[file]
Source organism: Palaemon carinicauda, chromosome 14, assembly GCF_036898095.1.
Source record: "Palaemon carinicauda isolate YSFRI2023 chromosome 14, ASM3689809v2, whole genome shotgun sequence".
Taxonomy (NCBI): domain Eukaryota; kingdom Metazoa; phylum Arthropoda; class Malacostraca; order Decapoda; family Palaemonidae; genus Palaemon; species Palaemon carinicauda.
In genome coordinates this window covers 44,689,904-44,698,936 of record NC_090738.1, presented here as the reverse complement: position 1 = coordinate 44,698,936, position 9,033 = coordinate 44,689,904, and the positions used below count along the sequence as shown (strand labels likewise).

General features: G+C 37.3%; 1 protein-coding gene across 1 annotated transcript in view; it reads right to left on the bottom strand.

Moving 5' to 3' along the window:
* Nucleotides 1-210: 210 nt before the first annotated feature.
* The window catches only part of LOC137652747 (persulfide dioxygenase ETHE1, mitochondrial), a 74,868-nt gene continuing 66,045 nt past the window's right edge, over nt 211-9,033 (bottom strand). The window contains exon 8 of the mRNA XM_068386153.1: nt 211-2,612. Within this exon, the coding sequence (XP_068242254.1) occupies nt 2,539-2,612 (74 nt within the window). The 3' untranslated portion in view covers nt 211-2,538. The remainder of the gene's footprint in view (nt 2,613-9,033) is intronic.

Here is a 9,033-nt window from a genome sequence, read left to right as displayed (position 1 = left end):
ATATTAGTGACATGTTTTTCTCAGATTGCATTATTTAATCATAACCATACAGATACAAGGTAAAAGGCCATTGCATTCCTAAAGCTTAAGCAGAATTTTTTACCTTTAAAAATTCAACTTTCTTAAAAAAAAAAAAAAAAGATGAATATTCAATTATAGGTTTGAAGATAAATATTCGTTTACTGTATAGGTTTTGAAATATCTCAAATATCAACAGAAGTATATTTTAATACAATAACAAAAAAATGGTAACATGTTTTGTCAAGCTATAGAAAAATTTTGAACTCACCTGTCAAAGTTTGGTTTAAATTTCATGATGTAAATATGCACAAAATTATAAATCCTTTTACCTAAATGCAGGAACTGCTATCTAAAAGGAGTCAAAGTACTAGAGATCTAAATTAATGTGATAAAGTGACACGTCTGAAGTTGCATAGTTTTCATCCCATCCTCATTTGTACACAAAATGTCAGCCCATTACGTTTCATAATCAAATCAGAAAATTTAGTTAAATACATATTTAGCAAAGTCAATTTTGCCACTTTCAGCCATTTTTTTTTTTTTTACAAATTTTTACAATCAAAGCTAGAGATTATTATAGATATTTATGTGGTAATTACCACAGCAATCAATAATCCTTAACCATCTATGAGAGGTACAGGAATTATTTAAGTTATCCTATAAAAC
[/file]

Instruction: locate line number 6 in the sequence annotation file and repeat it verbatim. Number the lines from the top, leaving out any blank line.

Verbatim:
Moving 5' to 3' along the window: